Department of Physical Chemistry

Institute of Chemistry, Faculty of Sci. & Techn., University of Debrecen


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Research

On 1th of September, 2016 a new Department of Physical Chemistry was formed from the former one and the former Department of Colloid and Environmental Chemistry. The head of the new Department of Physical Chemistry is Prof. Dr. István Fábián. Until the start of the new homepage please click on the links in the previous sentences for additional information.

Our research activity is in the state of continuous change. We take part in many occasional and longer - internal and external - cooperations. Here we try to summarize our main research topics.

Some of these research topics were initiated and studied by Professor Emeritus Dr. Mihály T. Beck when he was the Head of the Department.

In order to view the publicational activity of the members of the Department please access the page People.


MTA-DE Research Group of Homogeneous Catalysis and Reaction Mechanisms

The Research Group is headed by Professor Dr. Ferenc Joó. The website of the unit lists the following research topics (including those investigated by Dr. Ágnes Kathó's group):

  • development and characterisation of new catalytic water soluble transition metal (Rh, Ru and Ir) complexes;
  • investigation of catalytic hydrogenation:
    • catalytic carbon-dioxide hydrogenation under mild conditions in aqueous solution;
    • study of the mechanisms of the catalytic reactions;
    • role of the water molecule:
      • dissolution of metal complexes - hydrolysis to hydroxo metal complexes;
      • heterolytic hydrogen split - formation of hydrido metal complexes;
      • pH dependence of selectivity of reactions;
      • control of the path of selective reactions by changing the pH;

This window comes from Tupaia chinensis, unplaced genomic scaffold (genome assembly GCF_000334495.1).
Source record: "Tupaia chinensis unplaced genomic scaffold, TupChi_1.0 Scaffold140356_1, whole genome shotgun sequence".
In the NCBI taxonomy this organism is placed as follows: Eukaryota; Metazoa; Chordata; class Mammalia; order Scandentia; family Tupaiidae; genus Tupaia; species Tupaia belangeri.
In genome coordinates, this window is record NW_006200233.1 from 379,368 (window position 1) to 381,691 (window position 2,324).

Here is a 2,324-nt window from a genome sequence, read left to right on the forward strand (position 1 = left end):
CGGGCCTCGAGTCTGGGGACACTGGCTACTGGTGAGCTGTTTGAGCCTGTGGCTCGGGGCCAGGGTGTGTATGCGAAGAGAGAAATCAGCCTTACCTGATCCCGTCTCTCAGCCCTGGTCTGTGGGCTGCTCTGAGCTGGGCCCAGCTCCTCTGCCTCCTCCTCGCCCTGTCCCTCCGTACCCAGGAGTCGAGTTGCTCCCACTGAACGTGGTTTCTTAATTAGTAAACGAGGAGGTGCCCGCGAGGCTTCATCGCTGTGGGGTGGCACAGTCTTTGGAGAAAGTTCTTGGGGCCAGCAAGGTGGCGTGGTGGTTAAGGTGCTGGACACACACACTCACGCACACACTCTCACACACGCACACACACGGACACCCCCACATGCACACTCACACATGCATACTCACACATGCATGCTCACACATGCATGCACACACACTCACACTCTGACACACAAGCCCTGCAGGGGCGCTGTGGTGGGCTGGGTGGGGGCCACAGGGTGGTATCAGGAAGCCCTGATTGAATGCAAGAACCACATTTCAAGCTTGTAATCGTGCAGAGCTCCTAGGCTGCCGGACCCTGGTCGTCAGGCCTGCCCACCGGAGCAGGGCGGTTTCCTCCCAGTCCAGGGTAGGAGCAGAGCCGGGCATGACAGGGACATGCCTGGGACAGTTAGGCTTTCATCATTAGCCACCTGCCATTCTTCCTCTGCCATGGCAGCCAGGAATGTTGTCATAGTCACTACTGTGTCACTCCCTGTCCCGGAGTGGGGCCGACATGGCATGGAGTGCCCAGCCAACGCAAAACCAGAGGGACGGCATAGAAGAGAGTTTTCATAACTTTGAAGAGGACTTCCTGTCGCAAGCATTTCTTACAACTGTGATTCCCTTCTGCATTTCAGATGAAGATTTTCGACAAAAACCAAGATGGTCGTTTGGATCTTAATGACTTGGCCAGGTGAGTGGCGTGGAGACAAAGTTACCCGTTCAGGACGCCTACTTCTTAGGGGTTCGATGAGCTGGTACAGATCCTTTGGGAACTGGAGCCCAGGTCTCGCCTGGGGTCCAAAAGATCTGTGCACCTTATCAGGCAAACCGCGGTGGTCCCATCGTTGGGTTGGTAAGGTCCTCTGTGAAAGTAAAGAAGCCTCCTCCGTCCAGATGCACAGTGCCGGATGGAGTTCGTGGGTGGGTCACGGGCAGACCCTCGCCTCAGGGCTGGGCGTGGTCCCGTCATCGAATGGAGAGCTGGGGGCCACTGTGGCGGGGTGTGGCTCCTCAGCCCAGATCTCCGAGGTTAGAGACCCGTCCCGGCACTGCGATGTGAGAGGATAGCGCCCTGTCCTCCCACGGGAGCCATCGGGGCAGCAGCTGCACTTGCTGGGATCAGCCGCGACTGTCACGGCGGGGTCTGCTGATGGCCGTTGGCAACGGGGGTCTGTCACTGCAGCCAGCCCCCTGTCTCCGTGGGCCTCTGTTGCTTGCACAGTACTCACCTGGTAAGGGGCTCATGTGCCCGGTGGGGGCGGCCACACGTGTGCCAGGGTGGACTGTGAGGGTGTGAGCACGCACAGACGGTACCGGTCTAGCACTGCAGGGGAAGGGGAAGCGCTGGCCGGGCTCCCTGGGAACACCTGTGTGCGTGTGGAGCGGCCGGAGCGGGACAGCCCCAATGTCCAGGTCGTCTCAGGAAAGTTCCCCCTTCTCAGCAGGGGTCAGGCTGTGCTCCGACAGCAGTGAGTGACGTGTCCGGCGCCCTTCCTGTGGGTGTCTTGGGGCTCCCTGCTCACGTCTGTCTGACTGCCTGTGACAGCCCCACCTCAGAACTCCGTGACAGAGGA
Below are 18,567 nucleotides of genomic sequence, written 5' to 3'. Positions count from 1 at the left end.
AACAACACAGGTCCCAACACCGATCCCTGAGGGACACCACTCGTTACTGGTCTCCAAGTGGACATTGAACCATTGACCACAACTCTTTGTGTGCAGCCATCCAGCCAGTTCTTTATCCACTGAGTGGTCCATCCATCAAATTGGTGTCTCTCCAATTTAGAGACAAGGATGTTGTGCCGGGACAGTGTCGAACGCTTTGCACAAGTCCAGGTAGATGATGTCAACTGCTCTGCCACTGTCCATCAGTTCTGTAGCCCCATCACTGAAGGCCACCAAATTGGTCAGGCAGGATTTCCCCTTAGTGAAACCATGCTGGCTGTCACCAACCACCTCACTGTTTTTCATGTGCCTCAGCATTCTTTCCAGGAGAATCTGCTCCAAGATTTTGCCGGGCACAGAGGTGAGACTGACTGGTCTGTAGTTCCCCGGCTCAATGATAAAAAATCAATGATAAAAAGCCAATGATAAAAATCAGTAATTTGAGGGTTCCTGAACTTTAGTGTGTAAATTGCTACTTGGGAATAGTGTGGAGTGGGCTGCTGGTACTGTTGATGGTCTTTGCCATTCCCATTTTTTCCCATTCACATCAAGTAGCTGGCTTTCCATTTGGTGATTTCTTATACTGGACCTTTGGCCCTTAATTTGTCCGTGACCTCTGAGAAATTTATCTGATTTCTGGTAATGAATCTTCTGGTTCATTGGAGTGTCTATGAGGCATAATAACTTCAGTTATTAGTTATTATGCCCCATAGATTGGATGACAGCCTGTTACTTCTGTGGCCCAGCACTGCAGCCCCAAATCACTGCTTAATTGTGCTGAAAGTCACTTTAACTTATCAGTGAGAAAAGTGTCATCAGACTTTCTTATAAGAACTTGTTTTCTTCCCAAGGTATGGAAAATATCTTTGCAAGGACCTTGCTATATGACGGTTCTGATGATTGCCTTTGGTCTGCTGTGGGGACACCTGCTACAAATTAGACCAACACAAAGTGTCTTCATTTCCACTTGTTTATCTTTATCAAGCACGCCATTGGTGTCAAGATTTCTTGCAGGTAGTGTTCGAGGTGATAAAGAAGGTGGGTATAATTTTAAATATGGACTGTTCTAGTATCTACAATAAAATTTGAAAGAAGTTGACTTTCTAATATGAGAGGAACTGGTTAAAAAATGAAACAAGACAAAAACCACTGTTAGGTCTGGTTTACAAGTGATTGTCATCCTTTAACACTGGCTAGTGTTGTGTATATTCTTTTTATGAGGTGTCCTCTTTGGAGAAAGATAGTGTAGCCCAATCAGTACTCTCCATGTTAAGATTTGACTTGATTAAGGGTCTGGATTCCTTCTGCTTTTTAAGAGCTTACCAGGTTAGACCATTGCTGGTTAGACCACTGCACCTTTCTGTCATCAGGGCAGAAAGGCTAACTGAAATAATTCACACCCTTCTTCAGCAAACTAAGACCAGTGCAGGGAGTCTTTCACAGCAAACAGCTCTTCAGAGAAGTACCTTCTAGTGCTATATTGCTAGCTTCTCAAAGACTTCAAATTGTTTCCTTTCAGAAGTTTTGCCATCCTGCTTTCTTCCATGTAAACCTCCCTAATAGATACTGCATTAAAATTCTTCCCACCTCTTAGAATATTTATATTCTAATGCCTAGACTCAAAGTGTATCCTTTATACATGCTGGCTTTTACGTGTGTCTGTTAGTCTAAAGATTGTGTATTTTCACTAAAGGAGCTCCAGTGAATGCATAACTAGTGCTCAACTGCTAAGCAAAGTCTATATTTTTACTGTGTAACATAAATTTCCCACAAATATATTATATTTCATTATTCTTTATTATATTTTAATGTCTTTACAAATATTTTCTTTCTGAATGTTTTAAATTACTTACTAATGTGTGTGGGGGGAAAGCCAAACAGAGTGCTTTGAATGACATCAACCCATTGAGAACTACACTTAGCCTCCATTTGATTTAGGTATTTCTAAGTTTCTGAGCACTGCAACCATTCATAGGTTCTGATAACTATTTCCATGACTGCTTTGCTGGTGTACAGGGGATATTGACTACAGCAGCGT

• research of the catalytically active species (hydrido metal complexes);
  • two phase (aqueous-organic) catalytic reactions for the hydrogenation of organo-soluble subtrates;
  • modification of biomembranes by homogeneous and heterogeneous catalytic hydrogenation;
  • investigation of the catalytic reactions in ionic liquids - comparison to analogous reactions in organic and aqueous solution.


Exotic kinetic phenomena and non-linear dynamics

In the last three decades this topic was primarily determined by Professors Dr. Vilmos Gáspár and Dr. Gyula Rábai. The main research directions were as follows:

  • design and investigation of homogeneous pH-regulated and other oscillatory reactions and elucidation of the underlying mechanisms;
  • regulation of chaos in chemical and electrochemical systems;
  • design and investigation of electrochemical oscillators;
  • study of chemical waves and other inhomogeneous, spatially distributed kinetic phenomena;
  • non-linear dynamics in biological phenomena and therapeutic processes.

Presently the theoretical aspects of some of the previous topics are studied by Dr. György Póta.


Autocatalytic and polymerization reactions, front reactions

The investigations by Professor Dr. György Bazsa and his co-workers (especially Dr. István Lengyel, Dr. István Nagy and, from the present departmental staff, Dr. György Póta) give insight into the following problems:

  • mechanisms of the homogeneous autocatalytic reactions, especially the oxidations by nitric acid;
  • the velocity and spatial concentration profile of the diffusionally propagating autocatalytic reaction fronts;
  • propagating autocatalytic reaction fronts in the presence of macroscopic flow of the medium i. e. convection;
  • propagating polymerization fronts;
  • production and characterization of composite materials.


Bio-coordination chemistry and kinetics of photochemical reactions

The research program of Dr. Katalin Ősz and her group includes the following main topics:

  • coordination chemistry of amino acids and peptides;
  • modeling of active centers of enzyme molecules;
  • the role of transition metal complexes in the occurrence of neuro-degenerative diseases;
  • kinetics of photochemical reactions.


X-ray Diffraction Laboratory

Dr. Attila Bényei, the leader of the X-ray Diffraction Laboratory, investigates the following research topics:

  • single crystal X-ray structure determinations;
  • structure of metal complexes, organic molecules and H-bonded systems.

His scientific profile also contains the investigation of homogeneous catalytic reactions, the working mechanism and structure of the water-soluble platinum group metal complexes applied as catalysts.